Life Of AgonyTim Tronckoe

Life Of Agony, Cynic, Otep, Etc. Members Speak Of LGBTQ Acceptance In Metal/Hard Rock Community


Being in the testosterone fueled world of metal and hard rock has certainly presented its challenges to those of the LGBTQ community over the years. As part of a month-long feature on Gay Pride Month, have spoken with numerous musicians and more of the LGBTQ community, including a number of prominent metal and rock musicians. You can read about the experiences faced by being LGBTQ in the metal/hard rock community from Cynic‘s Paul Masvidal here, Dug Pinnick of King’s X/KXM here, Mina Caputo of Life Of Agony here and Otep Shamaya here.

There’s a lot of interesting points shared throughout the interviews, including Pinnick praising Korn for helping break down walls:

Korn, for instance, when that first record came out and the line says, “I’m a f—t, I’m a motherfucking queer,” what [singer] Jonathan [Davis] did is, he didn’t come out and ridicule gay people at all. He came out and owned it. He said things that made you own what you were saying. It was like it was so, so, so big and so strong. Because gay people, we don’t stand up. We don’t say, “Hey, this is who I am. Screw you.” When he said that, and even though Jonathan‘s not gay … it kind of broke a lot of walls, especially [in light] of his childhood sexual abuse … It was helping kids to open up and realize they weren’t alone, especially kids that have been abused sexually.”

Masvisdal had the following to say of homophobia’s presence in the death metal scene:

“I think the death metal scene has evolved. It’s different now. There’s so many different subcultures and genres in the death metal scene, and I’m not really deep in that world. I just know that originally, it was pretty rough around the edges. I think it softened over the years, and I think the younger generation, Gen X, Gen Y, have appeared, potentially Zs, there’s another component, so they’re growing up with it more, so there’s less ignorance around it. But it’s still there.

…There’s this old-guard thing going on with it that may never get past it. It’s almost like a Viking mentality or something. But it’s OK, because there’s plenty of artists and groups that are doing well in their own subgenres and communities that don’t need to participate in that world.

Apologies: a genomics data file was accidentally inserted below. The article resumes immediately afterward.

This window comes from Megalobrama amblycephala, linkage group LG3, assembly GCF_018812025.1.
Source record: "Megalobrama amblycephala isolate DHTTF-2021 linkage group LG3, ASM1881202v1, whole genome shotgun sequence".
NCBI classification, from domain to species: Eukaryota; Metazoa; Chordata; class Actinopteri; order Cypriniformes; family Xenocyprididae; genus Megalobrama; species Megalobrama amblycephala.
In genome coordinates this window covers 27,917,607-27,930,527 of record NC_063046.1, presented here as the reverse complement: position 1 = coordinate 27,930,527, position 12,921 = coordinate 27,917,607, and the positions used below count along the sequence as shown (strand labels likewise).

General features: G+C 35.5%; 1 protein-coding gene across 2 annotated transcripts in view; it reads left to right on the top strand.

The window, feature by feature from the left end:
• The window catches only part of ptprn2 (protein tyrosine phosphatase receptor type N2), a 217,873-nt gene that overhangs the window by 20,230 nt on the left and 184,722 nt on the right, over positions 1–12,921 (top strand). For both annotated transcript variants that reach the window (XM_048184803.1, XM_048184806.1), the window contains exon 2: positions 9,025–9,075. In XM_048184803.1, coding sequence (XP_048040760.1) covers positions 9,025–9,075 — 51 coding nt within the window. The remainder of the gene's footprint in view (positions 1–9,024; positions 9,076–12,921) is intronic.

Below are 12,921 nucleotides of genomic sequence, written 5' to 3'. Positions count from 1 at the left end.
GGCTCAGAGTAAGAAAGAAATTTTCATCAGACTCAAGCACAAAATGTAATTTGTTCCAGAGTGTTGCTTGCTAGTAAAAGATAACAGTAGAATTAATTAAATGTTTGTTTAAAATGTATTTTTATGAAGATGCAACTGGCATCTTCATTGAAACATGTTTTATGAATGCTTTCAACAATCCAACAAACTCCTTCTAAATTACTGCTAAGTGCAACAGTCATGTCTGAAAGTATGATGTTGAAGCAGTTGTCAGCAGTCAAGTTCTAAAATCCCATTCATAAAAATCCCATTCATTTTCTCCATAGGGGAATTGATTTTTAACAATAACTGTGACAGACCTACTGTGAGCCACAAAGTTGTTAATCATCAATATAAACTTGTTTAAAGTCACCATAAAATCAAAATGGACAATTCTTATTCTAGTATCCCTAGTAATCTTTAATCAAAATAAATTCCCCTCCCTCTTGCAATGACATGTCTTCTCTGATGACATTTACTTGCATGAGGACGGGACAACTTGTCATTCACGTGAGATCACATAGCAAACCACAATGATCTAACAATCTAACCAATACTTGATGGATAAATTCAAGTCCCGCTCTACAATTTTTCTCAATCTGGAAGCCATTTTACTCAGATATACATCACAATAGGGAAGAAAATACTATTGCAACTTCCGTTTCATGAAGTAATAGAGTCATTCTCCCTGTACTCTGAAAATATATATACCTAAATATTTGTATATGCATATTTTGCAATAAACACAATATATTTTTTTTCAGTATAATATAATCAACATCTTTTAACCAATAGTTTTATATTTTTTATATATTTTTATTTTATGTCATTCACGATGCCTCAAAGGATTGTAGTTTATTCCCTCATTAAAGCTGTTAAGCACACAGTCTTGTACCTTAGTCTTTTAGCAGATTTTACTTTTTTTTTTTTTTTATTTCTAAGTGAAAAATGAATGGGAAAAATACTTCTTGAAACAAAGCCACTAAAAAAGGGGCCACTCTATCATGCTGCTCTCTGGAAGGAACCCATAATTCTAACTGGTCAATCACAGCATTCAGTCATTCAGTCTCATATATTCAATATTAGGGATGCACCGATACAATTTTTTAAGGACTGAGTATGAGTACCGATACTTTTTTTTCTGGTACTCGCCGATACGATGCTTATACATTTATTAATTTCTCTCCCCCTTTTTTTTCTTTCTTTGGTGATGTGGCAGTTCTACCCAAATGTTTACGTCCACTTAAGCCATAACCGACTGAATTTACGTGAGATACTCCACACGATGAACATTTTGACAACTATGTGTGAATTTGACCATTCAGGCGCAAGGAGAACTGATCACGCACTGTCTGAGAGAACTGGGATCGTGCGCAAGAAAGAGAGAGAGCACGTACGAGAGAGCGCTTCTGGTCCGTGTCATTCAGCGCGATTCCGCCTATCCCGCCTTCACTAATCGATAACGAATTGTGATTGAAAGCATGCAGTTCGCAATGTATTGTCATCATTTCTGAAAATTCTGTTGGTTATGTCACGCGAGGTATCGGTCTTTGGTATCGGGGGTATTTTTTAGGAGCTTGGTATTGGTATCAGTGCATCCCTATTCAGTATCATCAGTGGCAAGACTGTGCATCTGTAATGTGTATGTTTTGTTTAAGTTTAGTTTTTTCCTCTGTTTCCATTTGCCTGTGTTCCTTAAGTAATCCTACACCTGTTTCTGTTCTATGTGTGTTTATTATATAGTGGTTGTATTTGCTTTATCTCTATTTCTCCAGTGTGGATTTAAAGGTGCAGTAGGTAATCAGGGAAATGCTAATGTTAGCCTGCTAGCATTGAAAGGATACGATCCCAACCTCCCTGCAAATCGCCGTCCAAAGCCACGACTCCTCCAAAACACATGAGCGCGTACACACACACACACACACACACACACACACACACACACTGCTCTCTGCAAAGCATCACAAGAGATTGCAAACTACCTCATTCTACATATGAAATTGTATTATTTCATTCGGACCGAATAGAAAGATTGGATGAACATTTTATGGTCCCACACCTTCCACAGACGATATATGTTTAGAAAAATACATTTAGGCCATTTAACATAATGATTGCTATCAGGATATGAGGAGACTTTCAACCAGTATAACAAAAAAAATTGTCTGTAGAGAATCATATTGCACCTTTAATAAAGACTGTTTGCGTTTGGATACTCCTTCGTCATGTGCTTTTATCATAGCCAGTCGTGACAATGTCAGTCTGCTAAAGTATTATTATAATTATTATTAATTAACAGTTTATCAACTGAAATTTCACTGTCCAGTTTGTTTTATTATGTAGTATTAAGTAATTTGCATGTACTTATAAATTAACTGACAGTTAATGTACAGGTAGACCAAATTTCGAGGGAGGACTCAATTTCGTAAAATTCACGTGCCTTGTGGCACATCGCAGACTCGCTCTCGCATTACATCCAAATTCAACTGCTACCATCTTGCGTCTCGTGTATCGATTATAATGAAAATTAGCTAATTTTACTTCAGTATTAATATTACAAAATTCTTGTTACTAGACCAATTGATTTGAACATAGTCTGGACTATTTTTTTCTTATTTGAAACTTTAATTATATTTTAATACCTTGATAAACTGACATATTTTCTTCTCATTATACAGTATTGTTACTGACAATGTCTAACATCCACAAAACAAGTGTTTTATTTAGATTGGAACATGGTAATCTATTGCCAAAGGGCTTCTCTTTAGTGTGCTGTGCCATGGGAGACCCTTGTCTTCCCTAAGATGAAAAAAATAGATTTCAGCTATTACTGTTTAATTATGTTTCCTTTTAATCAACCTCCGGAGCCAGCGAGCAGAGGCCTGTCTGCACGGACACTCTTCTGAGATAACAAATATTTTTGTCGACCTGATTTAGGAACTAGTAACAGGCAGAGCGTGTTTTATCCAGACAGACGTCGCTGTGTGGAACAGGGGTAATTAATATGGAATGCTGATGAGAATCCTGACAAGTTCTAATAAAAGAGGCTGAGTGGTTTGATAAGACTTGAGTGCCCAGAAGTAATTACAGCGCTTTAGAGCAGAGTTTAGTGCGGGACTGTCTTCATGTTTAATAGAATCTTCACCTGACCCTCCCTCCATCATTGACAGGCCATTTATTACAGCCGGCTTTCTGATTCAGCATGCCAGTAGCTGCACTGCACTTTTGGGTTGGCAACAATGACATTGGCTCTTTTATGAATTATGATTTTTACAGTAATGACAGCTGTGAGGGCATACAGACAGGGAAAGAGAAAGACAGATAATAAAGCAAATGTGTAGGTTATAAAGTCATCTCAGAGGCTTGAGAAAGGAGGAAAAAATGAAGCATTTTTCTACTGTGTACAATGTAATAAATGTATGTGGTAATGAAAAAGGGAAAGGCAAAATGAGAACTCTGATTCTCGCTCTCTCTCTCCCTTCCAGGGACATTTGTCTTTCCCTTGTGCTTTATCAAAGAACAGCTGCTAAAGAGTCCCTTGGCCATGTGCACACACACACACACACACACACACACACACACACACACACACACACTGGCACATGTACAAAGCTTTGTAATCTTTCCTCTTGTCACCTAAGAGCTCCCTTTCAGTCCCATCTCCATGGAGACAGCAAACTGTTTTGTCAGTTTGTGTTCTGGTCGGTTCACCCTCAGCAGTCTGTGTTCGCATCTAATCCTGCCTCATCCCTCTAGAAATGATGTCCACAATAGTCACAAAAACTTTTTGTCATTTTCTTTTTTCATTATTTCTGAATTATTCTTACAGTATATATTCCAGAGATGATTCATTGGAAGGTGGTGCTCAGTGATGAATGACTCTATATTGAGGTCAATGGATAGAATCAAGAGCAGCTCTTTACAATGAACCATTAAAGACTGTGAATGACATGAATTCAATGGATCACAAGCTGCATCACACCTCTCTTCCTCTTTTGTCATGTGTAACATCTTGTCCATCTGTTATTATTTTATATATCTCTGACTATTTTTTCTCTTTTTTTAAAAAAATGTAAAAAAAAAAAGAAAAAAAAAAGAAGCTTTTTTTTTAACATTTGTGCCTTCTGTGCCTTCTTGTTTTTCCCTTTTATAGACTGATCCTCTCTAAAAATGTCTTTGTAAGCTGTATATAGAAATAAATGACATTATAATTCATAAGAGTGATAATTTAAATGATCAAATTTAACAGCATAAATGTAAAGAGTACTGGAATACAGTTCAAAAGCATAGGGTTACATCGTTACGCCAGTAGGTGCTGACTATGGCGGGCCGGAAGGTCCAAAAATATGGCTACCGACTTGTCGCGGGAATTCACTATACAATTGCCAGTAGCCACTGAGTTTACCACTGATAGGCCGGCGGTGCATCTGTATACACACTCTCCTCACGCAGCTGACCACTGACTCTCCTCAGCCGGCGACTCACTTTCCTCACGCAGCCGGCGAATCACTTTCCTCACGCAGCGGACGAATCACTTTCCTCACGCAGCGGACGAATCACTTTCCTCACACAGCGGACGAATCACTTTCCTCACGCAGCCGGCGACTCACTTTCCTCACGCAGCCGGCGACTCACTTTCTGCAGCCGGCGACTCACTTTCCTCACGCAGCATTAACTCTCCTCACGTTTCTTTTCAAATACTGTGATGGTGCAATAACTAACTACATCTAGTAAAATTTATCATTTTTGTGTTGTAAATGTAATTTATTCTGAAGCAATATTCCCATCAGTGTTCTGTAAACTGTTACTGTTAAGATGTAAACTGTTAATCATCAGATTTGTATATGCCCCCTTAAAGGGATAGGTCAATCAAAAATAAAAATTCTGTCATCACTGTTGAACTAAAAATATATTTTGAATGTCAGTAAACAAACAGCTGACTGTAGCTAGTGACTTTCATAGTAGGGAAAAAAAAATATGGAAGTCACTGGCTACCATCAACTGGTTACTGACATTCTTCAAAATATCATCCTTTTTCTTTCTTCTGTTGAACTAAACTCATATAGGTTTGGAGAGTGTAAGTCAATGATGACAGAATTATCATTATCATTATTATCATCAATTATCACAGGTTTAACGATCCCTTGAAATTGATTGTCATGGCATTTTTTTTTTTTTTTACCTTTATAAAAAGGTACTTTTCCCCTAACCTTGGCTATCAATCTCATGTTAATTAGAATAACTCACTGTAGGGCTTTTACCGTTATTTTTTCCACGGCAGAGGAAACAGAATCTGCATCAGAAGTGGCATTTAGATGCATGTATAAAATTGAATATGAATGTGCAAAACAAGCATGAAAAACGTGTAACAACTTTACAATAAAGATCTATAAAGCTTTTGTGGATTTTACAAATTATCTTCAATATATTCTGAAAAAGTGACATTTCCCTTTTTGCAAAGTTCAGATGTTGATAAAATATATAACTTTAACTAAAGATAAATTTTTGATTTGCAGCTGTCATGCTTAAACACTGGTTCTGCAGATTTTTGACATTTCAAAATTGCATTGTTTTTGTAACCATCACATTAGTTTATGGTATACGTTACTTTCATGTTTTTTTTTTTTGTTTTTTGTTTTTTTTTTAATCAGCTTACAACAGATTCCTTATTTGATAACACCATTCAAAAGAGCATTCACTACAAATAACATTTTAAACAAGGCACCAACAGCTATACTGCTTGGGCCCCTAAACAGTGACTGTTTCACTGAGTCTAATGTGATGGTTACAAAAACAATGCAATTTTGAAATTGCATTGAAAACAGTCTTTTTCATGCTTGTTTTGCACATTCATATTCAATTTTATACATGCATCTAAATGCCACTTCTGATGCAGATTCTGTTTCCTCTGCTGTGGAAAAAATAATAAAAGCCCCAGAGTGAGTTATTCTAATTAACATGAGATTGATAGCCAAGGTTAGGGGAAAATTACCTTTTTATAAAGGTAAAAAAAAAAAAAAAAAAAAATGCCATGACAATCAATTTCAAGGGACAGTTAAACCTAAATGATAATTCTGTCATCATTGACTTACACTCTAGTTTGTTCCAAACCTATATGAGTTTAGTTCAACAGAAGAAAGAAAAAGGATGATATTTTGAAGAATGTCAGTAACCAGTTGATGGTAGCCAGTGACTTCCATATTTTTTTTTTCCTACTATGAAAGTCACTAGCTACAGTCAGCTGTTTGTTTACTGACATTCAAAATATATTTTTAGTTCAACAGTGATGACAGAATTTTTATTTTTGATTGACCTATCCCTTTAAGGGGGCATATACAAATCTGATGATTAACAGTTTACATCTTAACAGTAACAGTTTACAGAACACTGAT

…There’s a lot of aggression involved in metal. It’s an expression of anger, a lot of it. A lot of these bands, it really is kind of a wall of, hit us over the head with this sound. There’s different versions of metal that cover a wide [spread] of emotions, but definitely at the root of it is this visceral aggression. That not channeled constructively in a young person that has their own internalized homophobia issues, it’s going to manifest, and suddenly, [they think], “This rock guy, wait, you’re not allowed to be a voice in metal.

With the ignorance, you have this stereotype of a gay man being perhaps a feminine character, and it couldn’t be further from the truth. There is that [dynamic] in the community, but there’s the other extreme as well. I could take you to where’s it’s all just trucker guys, and they’re all gay. They’re drinking beer and making hot dogs.”

Masvisdal also went on to praise The Dillinger Escape Plan for their various efforts at stamping out homophobia. Otep Shamaya went on to say that around a dozen or more well-known musicians have personally come out to her over the years:

“…That’s usually the first thing people come and talk to me about, like, “Hey, you know, I’ve been with someone before, and thank you for fighting.” And they’re very supportive, privately. It’s nice, but I always say, “Thank you for trusting me, I really appreciate that. But please consider to let people know.” It’s not a big deal. Why should it be a big deal? It’s not, and they all say they’ll consider it, but they’re afraid of losing fans or they’re afraid of their family. They’re afraid of what it might do to them, perception of record companies and all this stuff, and they say they applaud me for my fierceness, [but] I don’t see what I do as anything special.”

In other news, she also once again singled out metal websites as being: “harborers and safe havens for bigots and fiends,” offering:

“Well, certainly on quote-unquote metal websites, they allow hate speech to occur. They get money from Google ad clicks pretty much [laughs], and I call those sites out all the time because they want to be the TMZ of metal or hard-rock music, but essentially they’re just harborers and safe havens for bigots and fiends. But then, with regard to it being more socially acceptable to be overtly bigoted, when they start stepping into my world in social media, I see that it is stepped up, and it’s even come from other artists as well.”

Regardless of Shamaya‘s opinions on the matter, I’d like to think we have a pretty good group of open-minded commenters here with only a handful of shitheads that usually get downvoted/moderated out of existence.

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